The wood duck is a North American bird with very colorful features; it has blues, greens, purples mixed with white and black stripes and patches. Because of its coloring, it is known to be a popular birdwatching bird and its sought after by hunters.

In Florida, the wood duck is also known as the “summer duck” or “acorn duck.”  It was nearly extinct in the early 1900s, but its numbers were able to increase due the Federal Migratory Bird Treaty Act  in 9 1918 that restricted hunting of these birds. Because of this act, the wood ducks is now one of the most abundant waterfowl species on the continent.

Wood ducks have a large head, short neck, long square tail, and a long, slicked-back head crest. The males are more colorful than the females with a red bill and eyes whereas the females are mostly gray and brown with a white ring around their eyes.

Wood ducks’ habitat ranges from Quebec, Canada to south Florida. They migrate up north around March. This type of duck prefers to be around swamps and upland forests near freshwater, which is why the Everglades is an ideal location. They like to be surrounded by shrubs and plants so they have areas where they can find insects, seeds, and fruit.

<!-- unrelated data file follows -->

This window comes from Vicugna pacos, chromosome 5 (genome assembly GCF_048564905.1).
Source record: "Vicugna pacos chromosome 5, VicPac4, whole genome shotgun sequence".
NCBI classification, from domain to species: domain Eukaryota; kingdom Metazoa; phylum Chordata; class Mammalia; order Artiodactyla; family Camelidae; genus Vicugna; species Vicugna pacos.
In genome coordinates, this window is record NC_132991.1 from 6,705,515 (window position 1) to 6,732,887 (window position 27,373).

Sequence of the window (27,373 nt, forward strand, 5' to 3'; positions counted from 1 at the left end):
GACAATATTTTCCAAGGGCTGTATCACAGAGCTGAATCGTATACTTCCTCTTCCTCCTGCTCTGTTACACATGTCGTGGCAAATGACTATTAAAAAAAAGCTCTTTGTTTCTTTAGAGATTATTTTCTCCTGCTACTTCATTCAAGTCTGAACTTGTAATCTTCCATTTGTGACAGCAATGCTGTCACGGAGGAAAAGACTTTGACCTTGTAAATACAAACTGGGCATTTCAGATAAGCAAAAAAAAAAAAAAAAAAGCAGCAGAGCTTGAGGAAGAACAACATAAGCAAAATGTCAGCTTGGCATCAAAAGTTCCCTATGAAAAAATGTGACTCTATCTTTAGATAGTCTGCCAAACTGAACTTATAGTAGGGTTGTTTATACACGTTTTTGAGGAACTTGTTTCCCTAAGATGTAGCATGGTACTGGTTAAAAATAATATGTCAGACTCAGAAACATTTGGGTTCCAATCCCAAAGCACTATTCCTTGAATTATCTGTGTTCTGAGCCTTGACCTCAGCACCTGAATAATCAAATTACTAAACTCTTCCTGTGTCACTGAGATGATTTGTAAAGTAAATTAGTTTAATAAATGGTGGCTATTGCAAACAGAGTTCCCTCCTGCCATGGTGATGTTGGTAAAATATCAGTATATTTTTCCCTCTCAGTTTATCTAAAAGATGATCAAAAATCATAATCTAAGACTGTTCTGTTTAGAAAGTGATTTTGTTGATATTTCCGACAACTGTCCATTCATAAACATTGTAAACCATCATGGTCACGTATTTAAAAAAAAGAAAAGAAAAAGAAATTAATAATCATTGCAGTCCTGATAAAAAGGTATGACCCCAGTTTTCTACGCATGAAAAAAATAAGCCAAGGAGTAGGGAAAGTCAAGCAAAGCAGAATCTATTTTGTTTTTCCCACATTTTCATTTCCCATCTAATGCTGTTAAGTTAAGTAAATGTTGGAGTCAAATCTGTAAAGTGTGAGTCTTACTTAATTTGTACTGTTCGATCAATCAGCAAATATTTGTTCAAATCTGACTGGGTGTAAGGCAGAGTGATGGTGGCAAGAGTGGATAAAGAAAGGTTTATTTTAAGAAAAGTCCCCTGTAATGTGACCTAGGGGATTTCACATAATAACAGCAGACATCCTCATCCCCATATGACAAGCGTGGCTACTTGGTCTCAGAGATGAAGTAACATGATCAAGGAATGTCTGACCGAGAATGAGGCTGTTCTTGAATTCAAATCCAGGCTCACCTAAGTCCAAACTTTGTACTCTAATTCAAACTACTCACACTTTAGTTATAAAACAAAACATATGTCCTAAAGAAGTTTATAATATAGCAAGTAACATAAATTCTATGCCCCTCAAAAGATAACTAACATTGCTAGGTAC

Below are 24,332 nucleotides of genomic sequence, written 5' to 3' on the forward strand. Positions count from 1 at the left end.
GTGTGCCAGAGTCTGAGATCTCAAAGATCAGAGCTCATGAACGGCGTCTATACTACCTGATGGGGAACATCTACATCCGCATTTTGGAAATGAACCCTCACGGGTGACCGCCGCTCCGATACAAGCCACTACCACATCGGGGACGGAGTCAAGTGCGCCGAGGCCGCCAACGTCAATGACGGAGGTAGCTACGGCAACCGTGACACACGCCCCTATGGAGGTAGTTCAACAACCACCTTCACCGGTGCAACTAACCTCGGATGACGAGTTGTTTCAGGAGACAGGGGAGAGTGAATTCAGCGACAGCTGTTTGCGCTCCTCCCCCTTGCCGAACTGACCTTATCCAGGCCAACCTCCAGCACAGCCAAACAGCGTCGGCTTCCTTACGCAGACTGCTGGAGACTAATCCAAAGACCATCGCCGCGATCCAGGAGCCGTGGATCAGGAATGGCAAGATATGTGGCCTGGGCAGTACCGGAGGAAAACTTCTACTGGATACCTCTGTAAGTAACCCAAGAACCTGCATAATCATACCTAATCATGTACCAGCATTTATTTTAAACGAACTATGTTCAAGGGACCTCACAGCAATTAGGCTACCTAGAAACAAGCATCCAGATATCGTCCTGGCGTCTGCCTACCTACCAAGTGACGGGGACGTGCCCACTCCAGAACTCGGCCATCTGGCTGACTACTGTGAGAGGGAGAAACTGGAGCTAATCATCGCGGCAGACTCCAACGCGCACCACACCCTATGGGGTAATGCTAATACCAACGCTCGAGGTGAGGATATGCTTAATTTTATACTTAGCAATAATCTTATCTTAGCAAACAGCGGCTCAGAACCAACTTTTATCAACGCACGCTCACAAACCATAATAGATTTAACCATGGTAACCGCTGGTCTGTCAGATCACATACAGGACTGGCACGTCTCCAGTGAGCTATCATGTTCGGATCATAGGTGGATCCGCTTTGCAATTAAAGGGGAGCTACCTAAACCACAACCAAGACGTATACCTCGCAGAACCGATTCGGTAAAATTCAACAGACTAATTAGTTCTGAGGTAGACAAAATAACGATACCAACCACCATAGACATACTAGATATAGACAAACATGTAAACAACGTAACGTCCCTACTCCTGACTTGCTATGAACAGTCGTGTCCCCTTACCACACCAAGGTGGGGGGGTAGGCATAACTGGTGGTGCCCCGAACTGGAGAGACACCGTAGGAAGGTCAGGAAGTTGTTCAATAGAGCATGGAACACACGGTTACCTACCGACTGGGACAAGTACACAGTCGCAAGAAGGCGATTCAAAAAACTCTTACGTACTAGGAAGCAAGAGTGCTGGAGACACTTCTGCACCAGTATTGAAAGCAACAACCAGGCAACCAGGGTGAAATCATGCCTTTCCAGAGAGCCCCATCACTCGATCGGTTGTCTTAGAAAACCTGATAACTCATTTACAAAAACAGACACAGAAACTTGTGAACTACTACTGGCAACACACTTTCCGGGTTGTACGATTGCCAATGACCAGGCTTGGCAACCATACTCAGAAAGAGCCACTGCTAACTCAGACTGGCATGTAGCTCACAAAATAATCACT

Wood ducks nest in tree cavities, which keeps them out of harm’s way from foxes, opossums, raccoons, snakes, skunks, and other predators, including other ducks. After nesting, wood ducks molt all their feathers at once and cannot fly again until their new flight feathers emerge in 3 to 4 weeks.

Although the wood duck gets most of its food in shallow waters, it does obtain a lot of food by foraging on the ground in woody swamps and forests, unlike other ducks. Wood ducks eat seeds, fruits, parts of plants, small acorns, some insects, some snails and crawfish.

The wood ducks are one of the only duck species that nest in Florida. Pairing takes place in winter and egg-laying occurs between February and March.  They lay around 10 to 15 eggs.  After hatching, ducklings will leave the nest the next day. The mother wood duck will stay with her babies until they can fly (around 9 weeks). Due to predators, only 3-4 ducks will survive long enough to fly.

Maximum lifespan of a wood duck is 15 years, but the majority don’t live longer than 3 to 4 years old. To hunt a wood duck or any duck species in Florida, you must have a Florida hunting license and a free Florida Waterfowl permit. These can be obtained from county tax collectors and their subagents, such as hunting supply stores. There are hunting regulations on these ducks including season length and the number of killed ducks allowed per person per day.